‘Known risks manageable’ – EPA defends waiving environmental study for new Demerara Crossing
By Shikema Dey
The Environmental Protection Agency (EPA) on Tuesday strongly defended its decision to waive an Environmental Impact Assessment (EIA) for the construction of the new Demerara River Crossing.
Appearing before the three-member Environmental Assessment Board (EAB) at Cara Lodge, Georgetown, the EPA’s main defence in waiving this EIA [an environmental study] is that the benefits “outweigh the minimal impacts.”
This was posited by the Head of the EPA’s Project Management, Infrastructure and Tourism Department Elon Sooknanan who went head-to-head with Environmentalist Simone Mangal-Joly.
Mangal-Joly, a Guyanese who resides in the United States, believes that an EIA is a critical component to the construction of the four-lane, high span structure while Sooknanan argued that only an Environmental Management Plan (EMP) is needed to address minimal risks.
This plan apparently outlines measures to avoid adverse environmental and/or social impacts and to minimize them to acceptable levels or compensate for them.
It also includes responsibilities (staffing) and schedule for implementing the mitigation measures, technical feasibility, cultural appropriateness, and expected effectiveness in providing mitigation to all affected groups.
In his presentation, Sooknanan explained that the project went through EPA’s rigorous screening process based on the scale, location, sensitivity and potential impact. And this falls in line with Section 11(2) (A) of the Environmental Act Cap 20:05.
This section states that the EPA shall not issue an environmental permit unless the agency is satisfied that the developer can comply with the terms and conditions of the environmental permit
Sooknanan emphasised that the EPA was guided by the project summary submitted and a feasibility study conducted in 2017 by private firm – Lievense CSO Engineering and Contracting. He said this study also included both an environmental and social impact assessment.
He pointed out as well that this assessment concluded that the overall environmental impacts of the project are “moderate and manageable” from a technical, social and financial point of view.
In addition to consultations with other agencies, including the Ministry of Public Works and the Central Housing and Planning Authority (CH&PA), Sooknanan said the EPA determined that the project would not need an EIA as the impacts would not be “significant.”
“We are not saying that impacts are not going to be here.
“The main potential receptors are residents and commercial activities within the vicinity of Nandy Park, and La Grange on the west side however, the impacts are expected to be minimal when you look at the benefits.”
He explained too that the EPA, before arriving at its decision, considered environmental and social impacts including air quality, noise, radiation, land stability and climate change.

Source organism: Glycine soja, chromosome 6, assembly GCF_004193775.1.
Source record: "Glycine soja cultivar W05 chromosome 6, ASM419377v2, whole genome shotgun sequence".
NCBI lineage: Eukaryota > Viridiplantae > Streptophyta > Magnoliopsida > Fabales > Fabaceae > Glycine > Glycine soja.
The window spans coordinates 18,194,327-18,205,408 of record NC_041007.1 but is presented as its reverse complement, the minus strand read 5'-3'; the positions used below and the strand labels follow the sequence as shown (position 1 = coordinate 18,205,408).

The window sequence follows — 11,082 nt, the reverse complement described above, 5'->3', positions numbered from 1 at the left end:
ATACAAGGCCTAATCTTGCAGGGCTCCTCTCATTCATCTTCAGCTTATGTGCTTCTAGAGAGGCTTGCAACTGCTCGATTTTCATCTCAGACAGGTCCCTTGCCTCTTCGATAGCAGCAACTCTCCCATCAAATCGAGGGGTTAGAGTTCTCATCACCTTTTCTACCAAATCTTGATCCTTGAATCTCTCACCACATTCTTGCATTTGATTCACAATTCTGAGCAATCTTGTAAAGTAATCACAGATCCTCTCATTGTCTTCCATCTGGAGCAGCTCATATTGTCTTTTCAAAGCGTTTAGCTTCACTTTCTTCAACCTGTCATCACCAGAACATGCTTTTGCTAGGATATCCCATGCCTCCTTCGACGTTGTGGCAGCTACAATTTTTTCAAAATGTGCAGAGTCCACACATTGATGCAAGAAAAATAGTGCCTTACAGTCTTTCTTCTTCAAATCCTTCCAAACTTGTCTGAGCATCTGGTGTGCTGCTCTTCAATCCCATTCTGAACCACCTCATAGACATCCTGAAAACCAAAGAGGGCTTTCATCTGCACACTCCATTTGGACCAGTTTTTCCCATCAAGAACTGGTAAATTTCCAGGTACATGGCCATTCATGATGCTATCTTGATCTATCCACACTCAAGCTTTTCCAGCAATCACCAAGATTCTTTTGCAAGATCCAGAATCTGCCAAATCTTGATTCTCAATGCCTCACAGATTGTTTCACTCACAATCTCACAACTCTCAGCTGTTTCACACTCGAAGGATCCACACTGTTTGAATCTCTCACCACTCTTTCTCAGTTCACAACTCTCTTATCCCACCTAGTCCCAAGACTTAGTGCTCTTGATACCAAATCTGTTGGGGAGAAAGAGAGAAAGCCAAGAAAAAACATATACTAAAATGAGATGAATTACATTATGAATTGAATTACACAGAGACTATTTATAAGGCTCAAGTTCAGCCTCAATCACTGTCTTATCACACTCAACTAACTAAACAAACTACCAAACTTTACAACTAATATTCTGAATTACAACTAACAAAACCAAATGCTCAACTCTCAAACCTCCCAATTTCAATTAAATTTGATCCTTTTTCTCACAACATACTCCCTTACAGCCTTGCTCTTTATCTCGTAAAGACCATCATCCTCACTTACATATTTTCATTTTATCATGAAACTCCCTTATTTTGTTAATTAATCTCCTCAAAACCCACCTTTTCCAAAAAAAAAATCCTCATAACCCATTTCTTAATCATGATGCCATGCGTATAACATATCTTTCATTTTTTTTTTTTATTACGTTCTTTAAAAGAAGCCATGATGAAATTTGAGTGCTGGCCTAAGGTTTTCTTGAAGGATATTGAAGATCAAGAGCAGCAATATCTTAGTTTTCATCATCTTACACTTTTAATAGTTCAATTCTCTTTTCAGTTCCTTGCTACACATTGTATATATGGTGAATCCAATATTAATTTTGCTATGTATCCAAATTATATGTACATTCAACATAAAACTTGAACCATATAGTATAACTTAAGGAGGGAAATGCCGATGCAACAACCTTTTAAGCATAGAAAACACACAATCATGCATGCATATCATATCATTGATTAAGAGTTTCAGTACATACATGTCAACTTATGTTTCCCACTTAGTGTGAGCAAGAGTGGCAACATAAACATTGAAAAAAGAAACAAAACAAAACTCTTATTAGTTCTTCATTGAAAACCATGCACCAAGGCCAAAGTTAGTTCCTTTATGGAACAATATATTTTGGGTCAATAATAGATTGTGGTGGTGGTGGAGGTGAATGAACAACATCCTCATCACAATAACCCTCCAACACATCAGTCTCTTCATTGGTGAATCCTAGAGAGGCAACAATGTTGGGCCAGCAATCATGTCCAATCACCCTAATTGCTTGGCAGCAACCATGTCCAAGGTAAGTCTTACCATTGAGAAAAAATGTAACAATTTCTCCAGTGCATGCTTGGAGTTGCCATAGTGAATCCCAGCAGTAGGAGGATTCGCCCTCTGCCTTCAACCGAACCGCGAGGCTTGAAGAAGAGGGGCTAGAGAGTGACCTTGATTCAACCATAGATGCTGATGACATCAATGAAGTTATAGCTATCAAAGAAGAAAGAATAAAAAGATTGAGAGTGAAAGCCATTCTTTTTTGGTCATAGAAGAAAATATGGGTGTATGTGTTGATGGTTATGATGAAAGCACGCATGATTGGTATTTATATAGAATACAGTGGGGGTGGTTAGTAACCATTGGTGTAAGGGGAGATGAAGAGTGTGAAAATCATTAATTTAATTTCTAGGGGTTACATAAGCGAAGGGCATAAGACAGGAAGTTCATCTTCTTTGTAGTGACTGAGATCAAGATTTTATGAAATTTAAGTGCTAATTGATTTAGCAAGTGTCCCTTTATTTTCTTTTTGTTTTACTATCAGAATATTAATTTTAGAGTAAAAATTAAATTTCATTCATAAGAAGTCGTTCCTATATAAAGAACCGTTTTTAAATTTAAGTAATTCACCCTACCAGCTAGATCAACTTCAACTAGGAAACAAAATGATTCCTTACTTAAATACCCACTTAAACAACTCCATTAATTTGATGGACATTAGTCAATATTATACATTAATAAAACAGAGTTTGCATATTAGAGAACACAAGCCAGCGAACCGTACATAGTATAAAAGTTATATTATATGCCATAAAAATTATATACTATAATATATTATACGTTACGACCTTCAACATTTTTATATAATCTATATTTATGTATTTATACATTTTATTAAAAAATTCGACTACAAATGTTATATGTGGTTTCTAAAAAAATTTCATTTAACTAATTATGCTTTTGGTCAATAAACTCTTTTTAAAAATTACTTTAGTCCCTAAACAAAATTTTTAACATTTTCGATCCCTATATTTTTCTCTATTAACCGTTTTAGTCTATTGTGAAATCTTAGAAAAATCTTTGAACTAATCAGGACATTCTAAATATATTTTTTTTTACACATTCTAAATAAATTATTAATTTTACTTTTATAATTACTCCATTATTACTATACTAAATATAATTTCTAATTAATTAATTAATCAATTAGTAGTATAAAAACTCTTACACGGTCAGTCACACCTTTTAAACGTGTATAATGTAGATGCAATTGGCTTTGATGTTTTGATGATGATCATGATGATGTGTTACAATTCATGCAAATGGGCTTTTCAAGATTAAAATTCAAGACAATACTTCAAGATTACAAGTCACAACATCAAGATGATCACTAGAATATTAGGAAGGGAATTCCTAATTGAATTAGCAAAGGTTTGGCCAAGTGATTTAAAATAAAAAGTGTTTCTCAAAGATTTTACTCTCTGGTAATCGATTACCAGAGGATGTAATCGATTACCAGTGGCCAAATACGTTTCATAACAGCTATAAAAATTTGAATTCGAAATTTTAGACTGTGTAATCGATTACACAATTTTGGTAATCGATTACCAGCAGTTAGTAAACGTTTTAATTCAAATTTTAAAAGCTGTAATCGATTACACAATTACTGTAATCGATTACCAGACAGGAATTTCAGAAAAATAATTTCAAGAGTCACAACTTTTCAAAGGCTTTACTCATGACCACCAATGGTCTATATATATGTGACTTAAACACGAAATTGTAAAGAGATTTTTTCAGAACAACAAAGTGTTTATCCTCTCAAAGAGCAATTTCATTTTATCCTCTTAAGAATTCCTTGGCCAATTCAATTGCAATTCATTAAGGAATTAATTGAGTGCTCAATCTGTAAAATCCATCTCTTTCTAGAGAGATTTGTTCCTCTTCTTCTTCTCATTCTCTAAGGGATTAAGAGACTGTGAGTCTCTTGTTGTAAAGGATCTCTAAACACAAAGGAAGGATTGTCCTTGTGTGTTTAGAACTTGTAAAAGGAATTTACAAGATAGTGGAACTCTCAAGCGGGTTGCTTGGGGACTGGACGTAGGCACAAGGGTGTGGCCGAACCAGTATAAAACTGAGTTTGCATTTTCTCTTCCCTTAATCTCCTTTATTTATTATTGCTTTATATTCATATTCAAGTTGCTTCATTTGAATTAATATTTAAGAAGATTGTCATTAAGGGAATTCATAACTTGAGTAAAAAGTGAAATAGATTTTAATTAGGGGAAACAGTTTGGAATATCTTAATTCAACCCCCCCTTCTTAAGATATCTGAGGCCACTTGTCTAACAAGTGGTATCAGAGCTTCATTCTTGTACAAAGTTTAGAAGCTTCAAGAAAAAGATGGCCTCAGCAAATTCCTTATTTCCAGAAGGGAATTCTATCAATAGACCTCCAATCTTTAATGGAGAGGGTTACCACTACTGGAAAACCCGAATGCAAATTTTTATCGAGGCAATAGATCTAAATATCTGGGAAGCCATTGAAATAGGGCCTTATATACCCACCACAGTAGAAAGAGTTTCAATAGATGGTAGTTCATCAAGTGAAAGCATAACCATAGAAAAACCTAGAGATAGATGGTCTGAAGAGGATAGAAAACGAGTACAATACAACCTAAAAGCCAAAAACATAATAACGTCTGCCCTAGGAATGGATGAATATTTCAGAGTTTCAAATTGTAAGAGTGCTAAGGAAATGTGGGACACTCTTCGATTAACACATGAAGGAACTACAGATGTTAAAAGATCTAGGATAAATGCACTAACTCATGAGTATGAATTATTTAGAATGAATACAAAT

According to the EPA’s Screening Decision, published on its website, the impacts on air quality can be expected, coupled with noise and vibrations and surface water quality.
‘CART BEFORE THE HORSE’
Meanwhile, the actions by the EPA were seen as putting “the cart before the horse,” according to the environmentalist Mangal-Joly.
During her virtual presentation, she argued that the EPA did not offer a sufficient explanation on why the EIA was waived nor did they identify all the likely impacts of a project of such magnitude.
“The fatal gaps are fatal enough – you are not in a position to waive the EIA, you really are not. And as much as you feel you want to, it is not the correct decision.
“There is inadequate design information to be able to identify all likely impacts and then if you cannot have a list of impacts, you do not know whether they are going to be significant or not because you have gaps, there is a lack of scientific rigour in considering the impacts,” the environmentalist argued.
Mangal-Joly remained adamant that the EPA’s reasoning for the decision “is not adequate enough” and asked the EAB to consider revoking the decision of the EPA and to ensure an EIA is done before the construction of the bridge commences.
“You have failed to identify subgroups of stakeholders that will be adversely affected and that is not just the folks along the road…consider a school that is going to need relocation and the people along the river along the river that use the river, the fishermen, consider them,” she further argued.
The Environmental Protection Act gives the EAB the statutory authority to determine whether the EPA acted rationally in waiving an EIA and whether that decision should be reversed.
The Assessment Board now has two weeks to deliberate and decide what the next steps will be.
The proposed new Demerara Crossing is expected to land at Nandy Park on the East Bank of Demerara and Meer Zorgen/La Grange on the West Bank of Demerara. It serves as a critical component of the government’s drive to expand and modernize Guyana’s transport infrastructure.
The three members of the Assessment Board are: Dr. Garvin Cummings, Pradeepa Bholanauth as the Chair and Joslyn McKenzie.
I think we should take a 18 year moratorium on development in Guyana. We have too many freeways and bridges now. In the 18 years while we think about the power of the universe we can ride around on bamboo bicycles selling organic plantain chips to one another.
The environmental lobby makes nuff money for we all…..and they will share it out.